The reference frame for Inhibition of return is the full hemifield
As a foraging facilitator, Inhibition of return (IOR) must be coded in spatiotopic coordinates. Early reports confirmed this suggestion but these results have been recently challenged. The present study was designed to examine the reference frame of IOR and to test whether retinotopic IOR might be a part of the spatiotopic IOR gradient. We conducted four experiments with spatiotopically and retinotopically cued coordinates and an intervening saccade between the cue and target presentations. We alternated the response modality (manual and saccadic) and the cue-target spatial distance (fixed and contiguous). Our data showed evidence for an independent source of retinotopic IOR neither at discrete locations nor as a gradient; moreover, we observed the spread of IOR across the whole validly cued hemifield. We propose that these results indicate a strategy to attend and then inhibit the entire cued hemifield.
The study was devoted to the investigation of the relationships between the basic characteristics of temperament, measured by different questionnaires, and parameters of the event-related potentials recorded in a classical attentional odd-ball task.
It is well known, that even in optimal conditions animals and humans make spontaneous errors which are the most prominent manifestations of attention system failures. Our goal was to investigate the causes of attention system failures in normal state of arousal and without distracting objects. We have designed a new task which allows to answer the following question: which stage of sensory processing is compromised during attention lapses?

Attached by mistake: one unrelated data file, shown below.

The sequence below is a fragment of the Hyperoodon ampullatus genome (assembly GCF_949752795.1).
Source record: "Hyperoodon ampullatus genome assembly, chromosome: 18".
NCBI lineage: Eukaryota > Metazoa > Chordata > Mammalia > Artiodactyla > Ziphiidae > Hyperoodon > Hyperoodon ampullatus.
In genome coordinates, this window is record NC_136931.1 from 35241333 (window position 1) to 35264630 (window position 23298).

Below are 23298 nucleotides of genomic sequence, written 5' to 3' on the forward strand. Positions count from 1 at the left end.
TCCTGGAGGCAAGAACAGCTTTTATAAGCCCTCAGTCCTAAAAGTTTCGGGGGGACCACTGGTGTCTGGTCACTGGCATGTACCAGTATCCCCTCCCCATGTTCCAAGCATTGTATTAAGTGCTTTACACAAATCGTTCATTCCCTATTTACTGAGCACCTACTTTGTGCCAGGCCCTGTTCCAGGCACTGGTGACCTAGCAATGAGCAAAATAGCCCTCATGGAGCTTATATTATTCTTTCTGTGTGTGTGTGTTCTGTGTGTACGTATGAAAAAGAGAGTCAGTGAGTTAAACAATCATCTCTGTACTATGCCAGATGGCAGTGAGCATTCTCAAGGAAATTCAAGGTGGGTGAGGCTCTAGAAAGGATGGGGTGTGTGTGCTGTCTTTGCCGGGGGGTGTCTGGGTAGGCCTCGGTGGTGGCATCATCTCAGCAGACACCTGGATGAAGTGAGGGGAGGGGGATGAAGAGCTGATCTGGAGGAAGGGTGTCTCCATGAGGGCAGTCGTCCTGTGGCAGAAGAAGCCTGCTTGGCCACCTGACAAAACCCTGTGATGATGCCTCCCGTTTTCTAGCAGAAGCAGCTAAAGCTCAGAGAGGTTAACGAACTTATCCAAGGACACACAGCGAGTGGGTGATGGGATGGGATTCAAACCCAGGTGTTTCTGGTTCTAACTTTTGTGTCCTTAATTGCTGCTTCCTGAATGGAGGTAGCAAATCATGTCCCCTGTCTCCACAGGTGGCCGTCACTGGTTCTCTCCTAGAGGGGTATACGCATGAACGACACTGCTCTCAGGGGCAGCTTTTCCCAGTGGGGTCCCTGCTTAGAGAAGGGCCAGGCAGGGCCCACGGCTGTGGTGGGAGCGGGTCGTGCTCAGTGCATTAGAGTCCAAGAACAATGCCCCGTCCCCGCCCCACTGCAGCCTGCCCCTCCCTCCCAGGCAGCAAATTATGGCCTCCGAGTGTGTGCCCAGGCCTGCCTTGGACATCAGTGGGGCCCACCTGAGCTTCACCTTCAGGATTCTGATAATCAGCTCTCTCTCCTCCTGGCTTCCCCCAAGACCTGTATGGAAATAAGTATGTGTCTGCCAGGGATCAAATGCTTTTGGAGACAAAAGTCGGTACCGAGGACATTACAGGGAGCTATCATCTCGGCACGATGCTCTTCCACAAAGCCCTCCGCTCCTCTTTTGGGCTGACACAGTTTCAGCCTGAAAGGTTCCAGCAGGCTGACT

The article proposes application of the level approach to attention research. Four basic principles of levelbased architecture of attention are derived from theoretical premises of the level approach to cognition and the psychology of attention as well as from empirical data. The author offers a variant of empirical research program which is based on the logic of the level approach. Finally the 5 level model of attention processes organization is proposed on the basis on experimental data. The article also contains examples of author's empirical studies which are interpreted in the level approach framework. The first study demonstrates the functioning of the redundancy principle (which is one the basic principles stated in study) in the visual inspection tasks. The second study shows the differences in the efficiency of memorizing the same material and the differences in experiencing of subjective confidence in mnemonic judgments depending on the leading level of attention in task solving.